Order Code RS21432
February 19, 2003
CRS Report for Congress
Received through the CRS Web
Islam: A Primer
Specialist in Middle Eastern Affairs
Foreign Affairs, Defense, and Trade Division
There are about one billion Muslims in the world, concentrated primarily in North
Africa, the Middle East, and South and Southeast Asia. Islam teaches that Allah
selected Muhammad, a merchant from Mecca, as the last of the prophets following
Adam, Moses, Jesus, and others, to deliver God’s message to mankind. The report
includes short descriptions of the historical background, the tenets of Islam, jihad, the
status of women in Islam, and other aspects of Islam. The report will not be updated.
According to Islamic belief, in 610 A.D., Muhammad, a 40-year-old merchant of the
Quraysh tribe in Mecca, in the Arabian desert (now eastern Saudi Arabia), was
commanded by the angel Gabriel to “recite” the message of Allah (Arabic for God).
Gabriel said mankind had lost sight of Allah’s previous messages to earlier prophets,
Adam, Noah, Abraham, Moses, Solomon, and Jesus, among others, and that Muhammad
was to spread Allah’s message to all people so that mankind would know how to live,
how to show respect for Allah, and how to prepare for the judgement day. The message
to Muhammad was to be God’s last; Muhammad was the “seal of the prophets.”
Muhammad won some converts to Islam, but his monotheist preaching threatened
to undermine the profitable polytheist pilgrim traffic supporting many Meccan merchants.
In 622 A.D., the merchants drove Muhammad and his followers out of Mecca to the city
of Yathrib (later renamed Medina, or city - as in the city of the prophet). This flight
(hijra) from Mecca to Medina marks the beginning of the Muslim lunar calendar, and is
celebrated each year in the hajj, the pilgrimage to Mecca. After a series of battles
between the Meccans and Muhammad’s forces in Medina, Mecca finally succumbed,
converted to Islam, and welcomed the prophet back to the city in 630.
Muhammad died in 632. Tribal elders elected Abu Bakr to be Muhammad’s
successor, or Caliph (Khalifa). Abu Bakr united the tribes of the Arabian peninsula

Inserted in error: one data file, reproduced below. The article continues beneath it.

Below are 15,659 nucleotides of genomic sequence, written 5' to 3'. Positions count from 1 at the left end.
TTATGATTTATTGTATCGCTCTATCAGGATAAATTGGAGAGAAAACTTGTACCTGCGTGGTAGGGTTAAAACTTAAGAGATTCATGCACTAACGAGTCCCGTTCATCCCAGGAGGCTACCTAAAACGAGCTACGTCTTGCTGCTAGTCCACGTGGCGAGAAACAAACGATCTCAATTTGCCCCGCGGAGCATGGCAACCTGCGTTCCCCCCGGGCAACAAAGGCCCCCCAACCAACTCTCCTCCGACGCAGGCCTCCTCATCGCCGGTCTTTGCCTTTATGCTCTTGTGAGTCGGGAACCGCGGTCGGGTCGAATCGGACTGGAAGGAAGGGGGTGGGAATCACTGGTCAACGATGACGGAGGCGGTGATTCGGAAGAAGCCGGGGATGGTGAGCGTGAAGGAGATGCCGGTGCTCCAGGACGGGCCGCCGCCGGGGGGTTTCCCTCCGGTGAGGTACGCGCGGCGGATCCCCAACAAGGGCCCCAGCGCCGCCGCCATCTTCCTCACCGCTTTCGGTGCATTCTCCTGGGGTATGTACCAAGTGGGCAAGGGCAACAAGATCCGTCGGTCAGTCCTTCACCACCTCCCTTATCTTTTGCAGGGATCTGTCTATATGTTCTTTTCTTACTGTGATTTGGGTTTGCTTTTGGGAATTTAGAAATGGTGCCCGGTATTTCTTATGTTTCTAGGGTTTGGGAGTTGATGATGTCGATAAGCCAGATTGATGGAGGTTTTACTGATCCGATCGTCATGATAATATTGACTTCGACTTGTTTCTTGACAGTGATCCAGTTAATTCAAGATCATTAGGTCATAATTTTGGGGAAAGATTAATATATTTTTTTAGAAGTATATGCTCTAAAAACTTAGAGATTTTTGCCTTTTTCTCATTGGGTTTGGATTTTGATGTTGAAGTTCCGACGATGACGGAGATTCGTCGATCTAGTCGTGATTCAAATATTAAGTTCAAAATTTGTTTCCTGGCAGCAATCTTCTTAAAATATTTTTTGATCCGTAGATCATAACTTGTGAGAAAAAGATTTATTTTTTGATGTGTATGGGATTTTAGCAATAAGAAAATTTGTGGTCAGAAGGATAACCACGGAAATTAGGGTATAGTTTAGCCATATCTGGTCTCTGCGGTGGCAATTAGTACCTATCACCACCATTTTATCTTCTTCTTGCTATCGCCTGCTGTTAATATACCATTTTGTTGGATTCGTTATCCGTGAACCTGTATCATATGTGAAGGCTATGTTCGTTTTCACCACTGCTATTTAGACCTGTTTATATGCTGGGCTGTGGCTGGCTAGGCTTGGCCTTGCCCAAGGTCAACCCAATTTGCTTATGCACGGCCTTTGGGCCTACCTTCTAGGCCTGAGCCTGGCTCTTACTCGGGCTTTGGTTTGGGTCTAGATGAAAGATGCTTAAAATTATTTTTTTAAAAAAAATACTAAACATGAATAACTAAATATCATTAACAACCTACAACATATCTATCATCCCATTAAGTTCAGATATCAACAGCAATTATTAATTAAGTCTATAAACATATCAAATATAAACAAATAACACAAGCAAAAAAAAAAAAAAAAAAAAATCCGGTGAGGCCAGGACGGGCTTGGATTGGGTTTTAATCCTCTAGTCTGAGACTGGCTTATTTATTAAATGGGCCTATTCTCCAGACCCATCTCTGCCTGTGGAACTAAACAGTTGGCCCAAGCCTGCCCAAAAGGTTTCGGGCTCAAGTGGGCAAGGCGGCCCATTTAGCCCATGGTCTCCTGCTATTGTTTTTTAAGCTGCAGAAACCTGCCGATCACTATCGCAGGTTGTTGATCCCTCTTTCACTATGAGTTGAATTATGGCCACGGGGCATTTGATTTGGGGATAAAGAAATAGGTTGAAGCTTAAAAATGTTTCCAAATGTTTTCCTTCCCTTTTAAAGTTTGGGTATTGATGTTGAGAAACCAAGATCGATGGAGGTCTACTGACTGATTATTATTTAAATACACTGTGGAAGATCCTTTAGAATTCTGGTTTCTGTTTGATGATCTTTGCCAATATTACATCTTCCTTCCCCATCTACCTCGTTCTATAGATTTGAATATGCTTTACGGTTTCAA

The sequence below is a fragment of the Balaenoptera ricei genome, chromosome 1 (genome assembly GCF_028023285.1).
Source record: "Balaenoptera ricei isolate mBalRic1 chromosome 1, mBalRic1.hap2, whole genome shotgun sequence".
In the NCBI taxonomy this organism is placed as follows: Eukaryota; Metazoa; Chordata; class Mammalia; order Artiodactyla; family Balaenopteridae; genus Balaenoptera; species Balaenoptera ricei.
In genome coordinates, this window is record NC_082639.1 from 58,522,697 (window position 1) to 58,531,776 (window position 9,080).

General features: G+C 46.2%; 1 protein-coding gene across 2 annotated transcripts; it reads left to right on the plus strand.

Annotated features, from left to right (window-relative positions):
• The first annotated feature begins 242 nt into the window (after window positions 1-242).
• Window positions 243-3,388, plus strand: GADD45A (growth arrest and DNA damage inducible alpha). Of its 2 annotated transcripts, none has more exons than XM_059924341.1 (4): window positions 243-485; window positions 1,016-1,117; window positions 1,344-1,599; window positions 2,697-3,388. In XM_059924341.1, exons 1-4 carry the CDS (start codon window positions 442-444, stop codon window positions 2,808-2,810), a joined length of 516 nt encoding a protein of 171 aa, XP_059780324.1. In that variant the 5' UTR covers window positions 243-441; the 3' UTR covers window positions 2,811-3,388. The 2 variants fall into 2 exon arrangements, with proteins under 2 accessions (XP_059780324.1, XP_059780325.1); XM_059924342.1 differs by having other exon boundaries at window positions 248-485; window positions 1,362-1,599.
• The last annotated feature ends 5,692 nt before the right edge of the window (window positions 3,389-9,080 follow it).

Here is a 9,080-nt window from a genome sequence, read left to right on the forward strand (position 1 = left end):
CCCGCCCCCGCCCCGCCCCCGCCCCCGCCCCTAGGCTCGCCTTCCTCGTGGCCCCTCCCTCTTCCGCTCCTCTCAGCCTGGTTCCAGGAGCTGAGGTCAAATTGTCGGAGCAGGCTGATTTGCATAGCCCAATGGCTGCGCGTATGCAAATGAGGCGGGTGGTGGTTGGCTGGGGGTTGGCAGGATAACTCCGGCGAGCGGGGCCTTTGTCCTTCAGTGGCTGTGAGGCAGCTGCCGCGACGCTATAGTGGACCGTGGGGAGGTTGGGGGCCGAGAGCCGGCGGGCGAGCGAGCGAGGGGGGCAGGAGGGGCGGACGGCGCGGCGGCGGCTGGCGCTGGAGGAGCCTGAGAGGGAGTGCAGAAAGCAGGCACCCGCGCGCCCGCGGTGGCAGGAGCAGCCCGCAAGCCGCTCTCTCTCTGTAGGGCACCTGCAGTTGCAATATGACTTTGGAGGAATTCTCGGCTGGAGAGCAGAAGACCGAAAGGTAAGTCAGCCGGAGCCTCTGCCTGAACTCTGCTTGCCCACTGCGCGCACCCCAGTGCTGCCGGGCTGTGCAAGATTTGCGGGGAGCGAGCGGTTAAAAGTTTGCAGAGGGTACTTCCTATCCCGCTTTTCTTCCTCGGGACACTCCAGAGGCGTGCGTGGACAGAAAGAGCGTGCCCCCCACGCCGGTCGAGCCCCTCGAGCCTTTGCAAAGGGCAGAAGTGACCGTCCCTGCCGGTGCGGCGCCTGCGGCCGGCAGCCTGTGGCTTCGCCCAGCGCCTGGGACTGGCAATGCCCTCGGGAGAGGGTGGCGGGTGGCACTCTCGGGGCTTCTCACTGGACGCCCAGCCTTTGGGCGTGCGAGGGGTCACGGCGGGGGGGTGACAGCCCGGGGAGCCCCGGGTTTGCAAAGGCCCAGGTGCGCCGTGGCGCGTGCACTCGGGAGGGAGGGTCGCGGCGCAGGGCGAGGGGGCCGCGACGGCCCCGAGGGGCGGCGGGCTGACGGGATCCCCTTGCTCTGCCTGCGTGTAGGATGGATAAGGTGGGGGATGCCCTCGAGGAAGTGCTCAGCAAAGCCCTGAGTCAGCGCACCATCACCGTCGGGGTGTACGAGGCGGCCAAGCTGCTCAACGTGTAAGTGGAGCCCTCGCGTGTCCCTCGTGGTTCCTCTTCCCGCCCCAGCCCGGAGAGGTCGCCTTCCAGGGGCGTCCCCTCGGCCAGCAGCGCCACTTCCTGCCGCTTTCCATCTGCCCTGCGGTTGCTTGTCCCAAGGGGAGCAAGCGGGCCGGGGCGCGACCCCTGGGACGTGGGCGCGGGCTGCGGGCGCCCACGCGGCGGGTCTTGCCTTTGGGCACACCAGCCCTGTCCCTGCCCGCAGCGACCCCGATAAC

during his two years as head of the new faith. Upon his death, the elders elected Umar
ibn al-Khattab the next Caliph. During Umar’s ten year reign, Islam spread into Egypt,
Syria, Palestine, Iraq, and parts of Iran. Umar was assassinated by a Persian in 644, and
Congressional Research Service ˜ The Library of Congress
was succeeded by Uthman ibn Affan, who spread Islam into North Africa, Cyprus, Iran,
Afghanistan, and parts of India and Pakistan. Over the next two centuries, Islam
expanded into sub-Saharan Africa, Spain, Southeast and Central Asia, and Turkey.
Divisions Within Islam
Uthman was assassinated in 656 A.D. by soldiers who then installed Ali ibn Abu
Talib, Muhammad’s son-in-law, as Caliph. Ali’s followers believed Muhammad had
chosen Ali to be Muhammad’s heir, and had disagreed with the selections of Abu Bakr,
Umar, and Uthman as Caliphs. Ali’s claim to the position was challenged by Muawiyah,
a kinsman of the murdered Uthman. Five years later, Ali was assassinated by Kharjites,
religious dissidents who broke away from the main body of Muslims because they
rejected Ali’s accepting arbitration to resolve his leadership dispute with Muawiyah.
Ali’s supporters, or the Shiah al-Ali (or Shiat Ali, partisans of Ali) believed that Ali was
the true Caliph and was, in part, divinely inspired. Ali’s sons, Hassan and Husayn
followed as Shia Caliphs, Hassan dying in 669 or 670 A.D., possibly by poisoning, and
Husayn slain by soldiers of his rival, the Sunni Caliph Yazid, in 680 A.D.
The Shia Muslim community has divided further as followers coalesced around
several of Ali’s descendants or successors, called Imams. The “twelvers,” predominant
in Iran, believe the twelfth Imam is in hiding and will reveal himself just before
judgement day. Ismailis rejected the seventh Imam and practice a spirituality that seeks
hidden meaning in scripture. Ismailis ruled much of North Africa as the Fatimid dynasty
of Egypt in the tenth through the twelfth centuries, and today are found primarily in
Pakistan, Afghanistan, and India. The Sunni majority reject the premise that men can be
divine, including Muhammad, Ali, or Jesus, and did not accept any of the Imams who
followed Ali. Sunnis remain more committed to traditions and less inclined to accept
Shia mysticism. Today, about 15% of the world’s one billion Muslims are Shia and 85%
are orthodox Sunni.
There are other factions within Islam. Sufis, a name apparently taken from the wool
garments they wear, developed around mystical practices and trance-induced revelations.
Sufis are found today in Turkey, Syria, and parts of Africa. Other movements have taken
reform tracks, such as the Unitarians of Saudi Arabia, also called Wahhabis after their 18th
century reformist founder Muhammad ibn Abd al-Wahhab. The conservative Wahhabis
are found today in Saudi Arabia and Qatar. Some critics would argue that the Taliban of
Afghanistan took conservative reform to an extreme. Other sects or break-away groups
include, among others, the Alawis found in Syria and Turkey, the Druze in Lebanon,
Syria, Jordan, and Israel, the Ibadhis (Kharjites) in Oman and Africa, the Ahmadiya of
Pakistan, and the Zaydis of Yemen.
During his lifetime, Muhammad’s companions memorized and later transcribed the
verses (surrahs) of the Quran as they had been dictated to Muhammad. The Caliph
Uthman collected and codified the various versions of the surrahs into one written Quran
that became the standard Arabic text used by the world’s Muslims today. Present-day
Muslims look first to the Quran as a guide to life, then to the Sunnah, or the way of the
Prophet (his life as an example for others) as recorded by his early companions, and then
to the Hadith, a collection of the Prophet’s sayings, comments, advice, and descriptions.